The fall and rise of intellectual capital accounting: new prospects from the Big Data revolution

Matteo La Torre, Vida L. Botes*, John Dumay, Michele Antonio Rea, Elza Odendaal

*Corresponding author for this work

Research output: Contribution to journalArticlepeer-review

20 Citations (Scopus)


Purpose: As Big Data is creating new underpinnings for organisations’ intellectual capital (IC) and knowledge management, this paper aims to analyse the implications of Big Data for IC accounting to provide new conceptual and practical insights about the future of IC accounting. 

Design/methodology/approach: Based on a conceptual framework informed by decision science theory, the authors explain the factors supporting Big Data’s value and review the academic literature and practical evidence to analyse the implications of Big Data for IC accounting.

Findings: In reflecting on Big Data’s ability to supply a new value for IC and its implications for IC accounting, the authors conclude that Big Data represents a new IC asset, and this represents a rationale for a renewed wave of interest in IC accounting. IC accounting can contribute to understand the determinants of Big Data’s value, such as data quality, security and privacy issues, data visualisation and users’ interaction. In doing so, IC measurement, reporting and auditing need to keep focusing on how human capital and organisational and technical processes (structural capital) can unlock or even obstruct Big Data’s value for IC.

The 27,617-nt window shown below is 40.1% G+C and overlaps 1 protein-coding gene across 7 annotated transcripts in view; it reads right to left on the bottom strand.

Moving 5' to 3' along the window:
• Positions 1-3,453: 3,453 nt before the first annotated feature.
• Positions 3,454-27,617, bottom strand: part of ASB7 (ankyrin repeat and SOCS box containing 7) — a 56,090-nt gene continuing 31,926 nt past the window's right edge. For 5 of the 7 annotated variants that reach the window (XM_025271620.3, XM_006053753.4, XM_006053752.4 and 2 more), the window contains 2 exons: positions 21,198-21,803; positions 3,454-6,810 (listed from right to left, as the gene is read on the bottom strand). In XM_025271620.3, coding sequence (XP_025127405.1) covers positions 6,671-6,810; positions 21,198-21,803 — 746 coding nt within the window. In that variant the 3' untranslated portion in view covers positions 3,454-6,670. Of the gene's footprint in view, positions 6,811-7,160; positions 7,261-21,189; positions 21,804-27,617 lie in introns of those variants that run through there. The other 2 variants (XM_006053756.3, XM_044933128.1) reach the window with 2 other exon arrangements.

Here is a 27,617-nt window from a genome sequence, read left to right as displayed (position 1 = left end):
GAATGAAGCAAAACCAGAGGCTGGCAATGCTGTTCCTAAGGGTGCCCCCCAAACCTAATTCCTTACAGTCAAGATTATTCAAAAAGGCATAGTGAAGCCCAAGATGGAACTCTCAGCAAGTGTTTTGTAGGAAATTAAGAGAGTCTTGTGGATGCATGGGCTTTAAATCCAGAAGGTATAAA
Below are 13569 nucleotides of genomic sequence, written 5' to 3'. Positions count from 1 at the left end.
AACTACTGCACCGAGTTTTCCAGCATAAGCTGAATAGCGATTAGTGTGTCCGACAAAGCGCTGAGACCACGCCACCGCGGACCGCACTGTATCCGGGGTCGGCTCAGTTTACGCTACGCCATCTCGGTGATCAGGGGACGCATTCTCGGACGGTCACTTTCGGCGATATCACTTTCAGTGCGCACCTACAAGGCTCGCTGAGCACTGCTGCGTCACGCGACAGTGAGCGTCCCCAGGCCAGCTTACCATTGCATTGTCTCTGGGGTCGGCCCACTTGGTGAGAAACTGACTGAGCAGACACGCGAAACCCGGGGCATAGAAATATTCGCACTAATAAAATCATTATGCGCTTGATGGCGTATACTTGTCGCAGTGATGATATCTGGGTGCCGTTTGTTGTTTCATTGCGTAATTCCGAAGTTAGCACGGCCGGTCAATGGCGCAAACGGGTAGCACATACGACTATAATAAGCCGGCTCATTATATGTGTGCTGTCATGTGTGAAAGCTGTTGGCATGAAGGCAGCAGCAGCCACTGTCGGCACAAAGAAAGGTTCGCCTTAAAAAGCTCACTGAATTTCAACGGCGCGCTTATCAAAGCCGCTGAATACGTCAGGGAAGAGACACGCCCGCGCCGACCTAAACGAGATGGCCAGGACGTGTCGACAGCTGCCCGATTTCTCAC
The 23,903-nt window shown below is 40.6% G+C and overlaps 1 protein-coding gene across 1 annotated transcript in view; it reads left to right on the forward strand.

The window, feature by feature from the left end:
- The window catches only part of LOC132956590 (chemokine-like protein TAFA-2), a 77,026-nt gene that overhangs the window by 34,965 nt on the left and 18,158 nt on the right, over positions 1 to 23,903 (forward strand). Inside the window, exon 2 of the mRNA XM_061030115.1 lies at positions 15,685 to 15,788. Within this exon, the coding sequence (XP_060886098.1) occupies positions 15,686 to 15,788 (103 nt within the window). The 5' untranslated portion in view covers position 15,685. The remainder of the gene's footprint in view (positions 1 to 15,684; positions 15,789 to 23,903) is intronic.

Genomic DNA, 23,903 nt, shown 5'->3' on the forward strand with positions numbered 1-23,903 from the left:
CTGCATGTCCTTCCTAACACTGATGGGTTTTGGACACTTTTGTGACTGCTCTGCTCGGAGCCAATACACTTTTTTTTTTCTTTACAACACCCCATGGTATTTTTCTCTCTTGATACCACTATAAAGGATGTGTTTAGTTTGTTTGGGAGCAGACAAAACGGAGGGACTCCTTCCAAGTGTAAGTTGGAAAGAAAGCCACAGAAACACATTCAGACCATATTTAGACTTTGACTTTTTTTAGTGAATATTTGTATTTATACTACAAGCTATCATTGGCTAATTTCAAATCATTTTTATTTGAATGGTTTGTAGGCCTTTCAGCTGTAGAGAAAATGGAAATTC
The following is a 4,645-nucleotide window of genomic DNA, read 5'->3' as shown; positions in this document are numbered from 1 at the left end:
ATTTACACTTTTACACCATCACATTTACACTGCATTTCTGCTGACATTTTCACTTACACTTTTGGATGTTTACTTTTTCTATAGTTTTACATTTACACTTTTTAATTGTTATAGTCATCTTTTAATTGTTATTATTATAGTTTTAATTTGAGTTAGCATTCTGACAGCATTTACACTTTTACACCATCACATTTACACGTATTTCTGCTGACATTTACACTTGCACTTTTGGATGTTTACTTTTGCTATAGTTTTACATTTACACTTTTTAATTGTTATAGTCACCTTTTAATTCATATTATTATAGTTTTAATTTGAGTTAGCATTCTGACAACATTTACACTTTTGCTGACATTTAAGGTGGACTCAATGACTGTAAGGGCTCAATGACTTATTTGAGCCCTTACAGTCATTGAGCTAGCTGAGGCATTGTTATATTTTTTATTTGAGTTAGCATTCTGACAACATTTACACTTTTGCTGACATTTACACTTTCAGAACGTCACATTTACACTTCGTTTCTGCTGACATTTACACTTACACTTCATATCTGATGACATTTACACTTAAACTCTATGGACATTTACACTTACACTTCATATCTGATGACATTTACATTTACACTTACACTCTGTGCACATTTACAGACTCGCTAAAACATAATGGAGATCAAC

Research limitations/implications: The topic of Big Data in IC and accounting research is in its Ṇinfancy; therefore, this paper acts at a normative level. While this represents a research limitation of the study, it is also a call for future empirical studies.

Practical implications: Once again, practitioners and researchers need to face the challenge of avoiding the trap of IC accountingisation to make IC accounting relevant for the Big Data revolution. Within the euphoric and utopian views of the Big Data revolution, this paper contributes to enriching awareness about the practical factors underpinning Big Data’s value for IC and foster the cognitive and behavioural dynamic between data, IC information and user interaction.

Social implications: The paper is relevant to prepares, users and auditors of financial statements.

Originality/value: This paper aims to instill a novel debate on Big Data into IC accounting research by providing new avenues for future research.

Original languageEnglish
Pages (from-to)381-399
Number of pages19
JournalMeditari Accountancy Research
Issue number3
Publication statusPublished - 13 Aug 2018


  • Big Data
  • Data quality
  • Data security
  • Intellectual capital
  • Intellectual capital accounting
  • Privacy
  • Visualisation


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